SDB: In 1992,144,815 (53.4%) of Oahu's 271,108 dwelling units were single-family and duplex units; 110,533 (40.8%) were high-density multiples; and 15,760 (5.8%) were low-density multiples. In the Honolulu district, its 1,015 low-density multiples comprised only 0.7% of the total 148,132 homes in the city. (Table 6-2)
But most affordable types of housing, when both land and construction costs are taken into consideration, are low-rise, low-density multiples such as town houses, clusters and garden apartments. Highrise, steel-and-concrete high-density elevator structures are built because of the high land costs in central parts of the city.
CW: The private housing market meets the needs of most of Honolulu's families who need housing. Only the lowest income families need any kind of government assistance.
SDB: In 1992 and 1993 combined, 3,929 single-family homes and 6,604 condominiums were sold. Of these, 138 (1.35%), were priced at less than $100,000; another 380 (3.6%) were between $100,000 and $125,000; 857 (8.1%), were between $125,000 and $150,000. All but 19 of these 1,375 units were condominiums. The median selling price of the single-family homes sold was $354,000; of the condominiums, $193,000 (Table 21-29). In 1993 the average monthly rent for a 3 room, 800 square ft. apartment in Honolulu was $1,040, the highest among the ten U.S. high rent cities listed. The median rent for U.S. cities was $425. (Table 21-3 1)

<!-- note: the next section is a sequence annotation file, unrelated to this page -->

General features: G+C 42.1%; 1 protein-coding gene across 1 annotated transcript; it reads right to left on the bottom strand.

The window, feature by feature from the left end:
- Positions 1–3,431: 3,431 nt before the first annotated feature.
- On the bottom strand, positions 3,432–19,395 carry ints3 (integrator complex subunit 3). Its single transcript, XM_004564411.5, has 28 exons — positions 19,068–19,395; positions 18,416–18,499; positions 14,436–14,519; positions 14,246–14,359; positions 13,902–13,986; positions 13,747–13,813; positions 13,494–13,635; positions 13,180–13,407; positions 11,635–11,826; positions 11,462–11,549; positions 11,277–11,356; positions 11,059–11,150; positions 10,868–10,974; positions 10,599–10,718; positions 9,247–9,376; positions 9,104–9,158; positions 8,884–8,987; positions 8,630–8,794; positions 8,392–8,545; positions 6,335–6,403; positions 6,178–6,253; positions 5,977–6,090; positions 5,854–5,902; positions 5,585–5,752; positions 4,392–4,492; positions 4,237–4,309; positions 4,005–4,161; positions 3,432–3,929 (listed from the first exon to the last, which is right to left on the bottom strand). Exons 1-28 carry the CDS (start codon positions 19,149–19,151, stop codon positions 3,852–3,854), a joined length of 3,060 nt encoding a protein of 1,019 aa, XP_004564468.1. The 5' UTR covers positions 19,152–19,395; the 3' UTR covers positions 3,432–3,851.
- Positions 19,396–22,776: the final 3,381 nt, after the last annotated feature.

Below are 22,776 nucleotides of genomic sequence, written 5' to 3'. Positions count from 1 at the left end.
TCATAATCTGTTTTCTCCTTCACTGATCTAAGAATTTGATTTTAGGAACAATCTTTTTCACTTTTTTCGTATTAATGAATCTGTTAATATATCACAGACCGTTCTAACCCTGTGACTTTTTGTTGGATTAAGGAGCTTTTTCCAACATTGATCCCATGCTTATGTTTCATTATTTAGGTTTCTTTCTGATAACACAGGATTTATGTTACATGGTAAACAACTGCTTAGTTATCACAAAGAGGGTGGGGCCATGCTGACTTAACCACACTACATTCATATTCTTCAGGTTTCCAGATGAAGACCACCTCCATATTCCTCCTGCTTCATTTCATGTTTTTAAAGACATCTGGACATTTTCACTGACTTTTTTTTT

At the accepted income-toprice ratio of 2.5:1, a $100,000 house would require an annual family income of $40,000; a $150,000 home, $60,000; a $345,000 home, $141,000. At the rent-to-income ratio of 30%, a $1,040 monthly rent would require an annual income of $41,600; a family sized house with three bedrooms, assumed to rent at $1,400, would require an income of $56,000.
CW: A considerable amount of "affordable" housing is being built, especially in suburban areas. Prices of $175,000 to $250,000 are "affordable."
SDB: The median 1992 household income in the state was $42,171. (Table 13-10)
It would take a $70,000 income (140% of median) to afford a $175, 000 house; $100,000 (200% of median) for a $250,00 house. Only a small fraction of Oahu 's families can afford these prices.
CW: In the last few years, the rate of construction of housing has picked up, and in not too many years the problem will no longer be critical. Government should get out of the way and let the housing industry take care of the problem.
SDB: In 1992 the total number of homes for which building permits were taken out on Oahu was 4,255. Since 1987, the number of permits for new one family and duplex dwellings has dropped from 2,808 to 1,899, but the number for new apartments has risen from 785 to 2,356. (Table 21-7)
Oahu, however, has a shortfall of "affordable" housing for families with below median incomes, variously estimated at between 30,000 and 50,000 units. To make a real dent in the shortfall, Oahu would have to build at least 2, 000 affordable units a year for 20 years or more.
Selected material from the SDB on population, tourism, taxation and transit will appear in future issues of the Voter.